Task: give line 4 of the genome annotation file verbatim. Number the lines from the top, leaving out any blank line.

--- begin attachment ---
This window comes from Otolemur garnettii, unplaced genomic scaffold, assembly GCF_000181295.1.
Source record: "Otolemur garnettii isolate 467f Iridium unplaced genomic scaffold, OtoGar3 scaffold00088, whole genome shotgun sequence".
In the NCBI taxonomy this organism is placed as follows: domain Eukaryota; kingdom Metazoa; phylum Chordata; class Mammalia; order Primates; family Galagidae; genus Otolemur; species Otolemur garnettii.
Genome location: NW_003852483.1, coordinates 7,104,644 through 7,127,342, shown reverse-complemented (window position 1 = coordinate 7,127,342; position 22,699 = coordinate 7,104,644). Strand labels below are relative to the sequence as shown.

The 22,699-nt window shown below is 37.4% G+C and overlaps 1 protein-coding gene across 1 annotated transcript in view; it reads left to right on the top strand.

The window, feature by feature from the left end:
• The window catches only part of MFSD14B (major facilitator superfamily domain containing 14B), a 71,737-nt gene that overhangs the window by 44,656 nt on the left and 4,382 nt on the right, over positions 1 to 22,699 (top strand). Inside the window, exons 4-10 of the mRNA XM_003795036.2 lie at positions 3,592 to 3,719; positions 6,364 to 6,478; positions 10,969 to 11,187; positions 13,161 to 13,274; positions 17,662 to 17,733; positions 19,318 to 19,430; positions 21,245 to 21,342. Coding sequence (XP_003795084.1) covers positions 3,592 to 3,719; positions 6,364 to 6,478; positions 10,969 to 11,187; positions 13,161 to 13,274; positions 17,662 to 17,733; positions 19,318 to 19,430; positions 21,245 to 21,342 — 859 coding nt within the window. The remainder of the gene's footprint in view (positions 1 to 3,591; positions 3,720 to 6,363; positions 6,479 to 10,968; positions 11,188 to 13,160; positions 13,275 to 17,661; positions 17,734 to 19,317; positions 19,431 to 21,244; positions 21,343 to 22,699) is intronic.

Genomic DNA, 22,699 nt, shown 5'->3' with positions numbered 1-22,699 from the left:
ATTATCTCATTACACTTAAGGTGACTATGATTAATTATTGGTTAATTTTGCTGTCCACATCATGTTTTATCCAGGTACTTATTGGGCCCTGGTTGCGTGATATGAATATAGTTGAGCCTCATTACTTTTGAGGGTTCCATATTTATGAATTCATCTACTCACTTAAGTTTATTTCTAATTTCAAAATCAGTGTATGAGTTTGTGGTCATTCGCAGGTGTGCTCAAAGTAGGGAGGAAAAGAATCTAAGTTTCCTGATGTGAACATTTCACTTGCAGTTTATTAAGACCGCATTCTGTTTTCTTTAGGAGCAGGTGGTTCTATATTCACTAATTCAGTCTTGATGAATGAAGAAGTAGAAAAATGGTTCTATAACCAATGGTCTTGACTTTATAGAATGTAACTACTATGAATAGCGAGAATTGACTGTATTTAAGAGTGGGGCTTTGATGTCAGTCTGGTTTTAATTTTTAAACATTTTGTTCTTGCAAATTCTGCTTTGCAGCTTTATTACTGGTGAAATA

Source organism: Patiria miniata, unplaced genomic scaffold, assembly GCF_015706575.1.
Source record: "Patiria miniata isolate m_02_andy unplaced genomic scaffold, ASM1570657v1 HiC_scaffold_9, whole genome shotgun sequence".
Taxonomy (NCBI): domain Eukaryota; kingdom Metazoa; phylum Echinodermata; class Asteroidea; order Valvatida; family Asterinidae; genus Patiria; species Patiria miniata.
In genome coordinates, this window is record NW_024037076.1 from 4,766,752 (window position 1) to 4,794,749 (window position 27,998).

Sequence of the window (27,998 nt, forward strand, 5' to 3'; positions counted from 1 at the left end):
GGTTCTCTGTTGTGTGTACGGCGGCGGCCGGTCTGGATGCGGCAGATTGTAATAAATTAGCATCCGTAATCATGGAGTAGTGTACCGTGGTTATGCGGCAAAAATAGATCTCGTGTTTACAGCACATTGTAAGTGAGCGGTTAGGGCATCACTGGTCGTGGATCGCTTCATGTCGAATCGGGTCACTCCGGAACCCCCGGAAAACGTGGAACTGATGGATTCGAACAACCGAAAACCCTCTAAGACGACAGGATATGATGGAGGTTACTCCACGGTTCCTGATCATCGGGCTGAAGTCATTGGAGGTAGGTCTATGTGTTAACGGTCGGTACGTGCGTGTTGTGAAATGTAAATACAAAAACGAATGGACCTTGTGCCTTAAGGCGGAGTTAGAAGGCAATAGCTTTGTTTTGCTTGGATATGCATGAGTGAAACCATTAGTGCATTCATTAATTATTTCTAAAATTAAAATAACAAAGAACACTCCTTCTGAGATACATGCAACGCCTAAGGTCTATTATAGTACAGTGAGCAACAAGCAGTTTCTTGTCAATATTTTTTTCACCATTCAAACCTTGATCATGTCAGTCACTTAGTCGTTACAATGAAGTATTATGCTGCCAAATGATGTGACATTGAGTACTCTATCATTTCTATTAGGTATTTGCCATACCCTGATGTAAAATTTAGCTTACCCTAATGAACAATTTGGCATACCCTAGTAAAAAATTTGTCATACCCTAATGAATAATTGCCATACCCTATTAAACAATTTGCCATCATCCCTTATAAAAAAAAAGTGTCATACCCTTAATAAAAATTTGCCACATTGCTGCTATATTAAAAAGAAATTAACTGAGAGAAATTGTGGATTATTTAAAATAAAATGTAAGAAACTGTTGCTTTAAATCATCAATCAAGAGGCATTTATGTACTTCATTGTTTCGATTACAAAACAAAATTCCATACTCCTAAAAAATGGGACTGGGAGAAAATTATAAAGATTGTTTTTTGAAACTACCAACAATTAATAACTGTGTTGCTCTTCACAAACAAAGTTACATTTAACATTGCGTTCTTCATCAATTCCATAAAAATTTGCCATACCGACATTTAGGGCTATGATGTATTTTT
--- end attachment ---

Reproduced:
Genome location: NW_003852483.1, coordinates 7,104,644 through 7,127,342, shown reverse-complemented (window position 1 = coordinate 7,127,342; position 22,699 = coordinate 7,104,644). Strand labels below are relative to the sequence as shown.